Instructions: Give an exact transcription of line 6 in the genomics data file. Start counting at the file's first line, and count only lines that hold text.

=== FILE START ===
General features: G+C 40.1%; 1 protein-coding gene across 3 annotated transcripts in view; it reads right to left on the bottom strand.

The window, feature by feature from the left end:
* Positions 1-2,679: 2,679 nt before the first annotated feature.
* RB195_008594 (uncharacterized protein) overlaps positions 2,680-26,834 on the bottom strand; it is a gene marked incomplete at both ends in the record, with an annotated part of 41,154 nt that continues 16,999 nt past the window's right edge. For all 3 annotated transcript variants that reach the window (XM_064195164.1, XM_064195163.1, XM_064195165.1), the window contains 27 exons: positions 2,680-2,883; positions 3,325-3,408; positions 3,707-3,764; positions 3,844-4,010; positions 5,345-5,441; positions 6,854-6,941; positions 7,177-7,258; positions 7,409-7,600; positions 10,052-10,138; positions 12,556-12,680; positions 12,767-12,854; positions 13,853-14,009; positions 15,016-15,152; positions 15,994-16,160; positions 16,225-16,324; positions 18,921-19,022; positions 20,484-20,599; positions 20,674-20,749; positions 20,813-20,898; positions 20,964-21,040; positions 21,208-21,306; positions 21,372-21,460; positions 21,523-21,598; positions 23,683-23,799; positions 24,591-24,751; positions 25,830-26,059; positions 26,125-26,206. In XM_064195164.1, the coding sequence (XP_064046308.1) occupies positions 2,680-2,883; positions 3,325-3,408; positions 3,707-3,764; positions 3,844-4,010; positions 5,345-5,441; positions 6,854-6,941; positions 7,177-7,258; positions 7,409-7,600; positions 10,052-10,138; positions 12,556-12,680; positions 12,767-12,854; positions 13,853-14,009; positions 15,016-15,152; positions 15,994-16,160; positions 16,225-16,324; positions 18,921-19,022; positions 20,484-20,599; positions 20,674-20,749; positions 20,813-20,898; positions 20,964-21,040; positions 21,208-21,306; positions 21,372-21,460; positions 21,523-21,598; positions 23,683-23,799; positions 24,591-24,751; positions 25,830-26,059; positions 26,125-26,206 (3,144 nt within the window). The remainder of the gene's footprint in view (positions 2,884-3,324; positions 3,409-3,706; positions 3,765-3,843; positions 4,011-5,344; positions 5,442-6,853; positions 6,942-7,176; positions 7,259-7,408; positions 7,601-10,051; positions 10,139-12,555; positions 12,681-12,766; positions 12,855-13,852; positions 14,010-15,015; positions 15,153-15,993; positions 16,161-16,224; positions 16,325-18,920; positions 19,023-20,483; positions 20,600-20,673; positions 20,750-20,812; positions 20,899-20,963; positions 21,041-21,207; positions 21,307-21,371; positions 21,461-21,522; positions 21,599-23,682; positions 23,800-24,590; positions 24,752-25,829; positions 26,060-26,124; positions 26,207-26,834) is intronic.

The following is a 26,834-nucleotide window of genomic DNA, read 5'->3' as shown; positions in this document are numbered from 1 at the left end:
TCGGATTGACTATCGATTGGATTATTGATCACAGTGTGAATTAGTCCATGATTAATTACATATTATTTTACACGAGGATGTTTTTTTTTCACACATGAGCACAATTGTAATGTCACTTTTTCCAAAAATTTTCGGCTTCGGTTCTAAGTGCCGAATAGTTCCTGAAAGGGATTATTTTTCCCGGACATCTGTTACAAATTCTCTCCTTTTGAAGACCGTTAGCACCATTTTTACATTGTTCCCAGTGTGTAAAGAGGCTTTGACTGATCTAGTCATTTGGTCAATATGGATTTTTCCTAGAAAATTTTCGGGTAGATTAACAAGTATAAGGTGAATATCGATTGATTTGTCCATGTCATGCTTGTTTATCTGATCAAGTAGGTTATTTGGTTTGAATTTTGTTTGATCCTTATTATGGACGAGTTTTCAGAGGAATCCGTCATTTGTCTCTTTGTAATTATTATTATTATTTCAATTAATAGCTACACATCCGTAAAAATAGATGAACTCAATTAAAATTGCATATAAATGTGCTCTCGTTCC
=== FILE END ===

TCGGATTGACTATCGATTGGATTATTGATCACAGTGTGAATTAGTCCATGATTAATTACATATTATTTTACACGAGGATGTTTTTTTTTCACACATGAGCACAATTGTAATGTCACTTTTTCCAAAAATTTTCGGCTTCGGTTCTAAGTGCCGAATAGTTCCTGAAAGGGATTATTTTTCCCGGACATCTGTTACAAATTCTCTCCTTTTGAAGACCGTTAGCACCATTTTTACATTGTTCCCAGTGTGTAAAGAGGCTTTGACTGATCTAGTCATTTGGTCAATATGGATTTTTCCTAGAAAATTTTCGGGTAGATTAACAAGTATAAGGTGAATATCGATTGATTTGTCCATGTCATGCTTGTTTATCTGATCAAGTAGGTTATTTGGTTTGAATTTTGTTTGATCCTTATTATGGACGAGTTTTCAGAGGAATCCGTCATTTGTCTCTTTGTAATTATTATTATTATTTCAATTAATAGCTACACATCCGTAAAAATAGATGAACTCAATTAAAATTGCATATAAATGTGCTCTCGTTCC